So does it really come as any surprise that the right is currently able to get away with claiming the legacy of Dr. King and the civil rights movement? Practically every issue the neo-conservatives champion came from liberals. Values originated as a touchy-feely term way back when. Spreading democracy was never big among traditionalist conservatives who were so isolationist that they didn't even want to intervene with Hitler.
Because the neo-cons are currently in power doesn't mean that they have won the cultural war they cooked up. Even Pat Buchanan told Time that the right cannot win the cultural wars. Buchanan is right, but for the wrong reasons. The right can't defeat truth any more that theocracy could keep buried forever Aristotle and Plato. Back then the theocrats had almost absolute control of all information and exchange of ideas. Even then, they couldn't keep the truth down forever. They couldn't keep a lid on our yearning for liberty and full expression of whom we are as individuals and what we are capable of doing together without having the masters order us around like pawns. Nor, no matter how much the current crop of hypocrites have ripped off the language, can they defeat the basic liberalism of the vast majority of Americans.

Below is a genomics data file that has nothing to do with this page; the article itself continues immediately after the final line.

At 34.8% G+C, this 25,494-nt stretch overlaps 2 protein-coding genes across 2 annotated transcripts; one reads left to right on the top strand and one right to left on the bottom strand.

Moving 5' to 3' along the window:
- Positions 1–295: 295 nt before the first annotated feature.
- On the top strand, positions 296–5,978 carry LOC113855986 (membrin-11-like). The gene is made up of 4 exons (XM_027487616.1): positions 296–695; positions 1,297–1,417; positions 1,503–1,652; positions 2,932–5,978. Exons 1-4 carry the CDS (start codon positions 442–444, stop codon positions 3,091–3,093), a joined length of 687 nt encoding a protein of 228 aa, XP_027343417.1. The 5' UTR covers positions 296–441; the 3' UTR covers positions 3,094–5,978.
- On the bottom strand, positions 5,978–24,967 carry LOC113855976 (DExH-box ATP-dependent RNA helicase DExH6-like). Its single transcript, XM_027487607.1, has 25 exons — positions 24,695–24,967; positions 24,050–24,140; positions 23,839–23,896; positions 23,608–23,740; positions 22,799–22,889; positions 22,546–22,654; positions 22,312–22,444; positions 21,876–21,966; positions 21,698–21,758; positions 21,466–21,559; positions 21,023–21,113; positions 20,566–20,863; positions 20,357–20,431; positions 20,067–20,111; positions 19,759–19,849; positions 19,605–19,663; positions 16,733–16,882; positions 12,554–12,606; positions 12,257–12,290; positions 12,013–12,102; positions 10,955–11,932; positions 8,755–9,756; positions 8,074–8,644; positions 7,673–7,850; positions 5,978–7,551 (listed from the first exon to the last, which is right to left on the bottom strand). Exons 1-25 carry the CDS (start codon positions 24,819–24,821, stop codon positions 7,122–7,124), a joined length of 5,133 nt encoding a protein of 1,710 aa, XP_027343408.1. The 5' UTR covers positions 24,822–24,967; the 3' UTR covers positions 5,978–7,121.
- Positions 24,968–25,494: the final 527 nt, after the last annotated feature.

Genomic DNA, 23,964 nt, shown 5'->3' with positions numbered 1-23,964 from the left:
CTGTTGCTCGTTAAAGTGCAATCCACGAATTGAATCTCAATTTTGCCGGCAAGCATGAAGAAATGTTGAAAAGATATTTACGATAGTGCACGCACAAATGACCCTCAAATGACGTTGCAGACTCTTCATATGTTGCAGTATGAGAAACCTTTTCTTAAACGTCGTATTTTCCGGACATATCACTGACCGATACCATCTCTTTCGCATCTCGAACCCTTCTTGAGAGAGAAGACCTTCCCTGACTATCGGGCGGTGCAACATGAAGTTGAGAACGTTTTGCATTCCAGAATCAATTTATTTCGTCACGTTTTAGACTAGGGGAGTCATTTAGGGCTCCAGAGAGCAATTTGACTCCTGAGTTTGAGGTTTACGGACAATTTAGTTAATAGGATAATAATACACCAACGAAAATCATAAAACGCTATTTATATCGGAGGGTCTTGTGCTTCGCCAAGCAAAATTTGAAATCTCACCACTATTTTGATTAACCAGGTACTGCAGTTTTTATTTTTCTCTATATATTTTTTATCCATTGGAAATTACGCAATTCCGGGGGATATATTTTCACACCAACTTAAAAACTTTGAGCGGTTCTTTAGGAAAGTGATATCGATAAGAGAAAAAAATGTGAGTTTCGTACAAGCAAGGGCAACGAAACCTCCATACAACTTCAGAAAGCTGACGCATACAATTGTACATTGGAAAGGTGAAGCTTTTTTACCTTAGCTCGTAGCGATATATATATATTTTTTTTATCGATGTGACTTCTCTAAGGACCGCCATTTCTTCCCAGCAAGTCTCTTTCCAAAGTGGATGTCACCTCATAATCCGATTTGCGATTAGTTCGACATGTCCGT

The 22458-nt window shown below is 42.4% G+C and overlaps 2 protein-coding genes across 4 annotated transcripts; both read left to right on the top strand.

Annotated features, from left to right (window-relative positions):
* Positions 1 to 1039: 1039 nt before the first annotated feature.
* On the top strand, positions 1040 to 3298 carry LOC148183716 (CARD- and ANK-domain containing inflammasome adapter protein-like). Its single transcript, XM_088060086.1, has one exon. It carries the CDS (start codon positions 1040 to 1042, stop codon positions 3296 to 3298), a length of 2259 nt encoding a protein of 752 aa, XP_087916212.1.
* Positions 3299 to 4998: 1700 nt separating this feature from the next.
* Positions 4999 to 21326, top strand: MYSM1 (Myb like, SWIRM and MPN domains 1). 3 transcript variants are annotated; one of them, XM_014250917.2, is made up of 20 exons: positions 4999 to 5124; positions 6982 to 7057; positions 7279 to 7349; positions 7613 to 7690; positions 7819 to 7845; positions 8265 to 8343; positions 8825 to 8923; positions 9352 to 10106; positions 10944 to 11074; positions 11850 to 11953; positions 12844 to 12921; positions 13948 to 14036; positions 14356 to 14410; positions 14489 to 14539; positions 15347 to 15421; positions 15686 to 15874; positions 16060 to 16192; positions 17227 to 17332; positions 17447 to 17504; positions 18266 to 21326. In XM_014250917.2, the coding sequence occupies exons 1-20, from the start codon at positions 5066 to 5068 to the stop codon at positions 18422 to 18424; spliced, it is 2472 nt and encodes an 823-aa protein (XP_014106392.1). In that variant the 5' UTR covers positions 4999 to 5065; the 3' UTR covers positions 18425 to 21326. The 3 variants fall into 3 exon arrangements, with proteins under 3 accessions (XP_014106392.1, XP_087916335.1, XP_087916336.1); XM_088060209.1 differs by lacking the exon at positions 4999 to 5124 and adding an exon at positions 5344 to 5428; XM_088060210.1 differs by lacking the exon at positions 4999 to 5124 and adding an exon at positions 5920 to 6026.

No matter what the neo-cons say, this is our country and we're not going anywhere. Liberals were the original patriots, the people who ended slavery, got women the vote and saved our forefathers from starving in the great depression brought on by country club conservatives. We're the ones who fought for your right to speak your mind and determine your own fate. A fair day's pay for a fair day's work is still what we mean by economic freedom and not freedom for corporations to do whatever they want to us. Not the church, not corporations, not political parties but a government of, by and for the people is still the liberal call to action.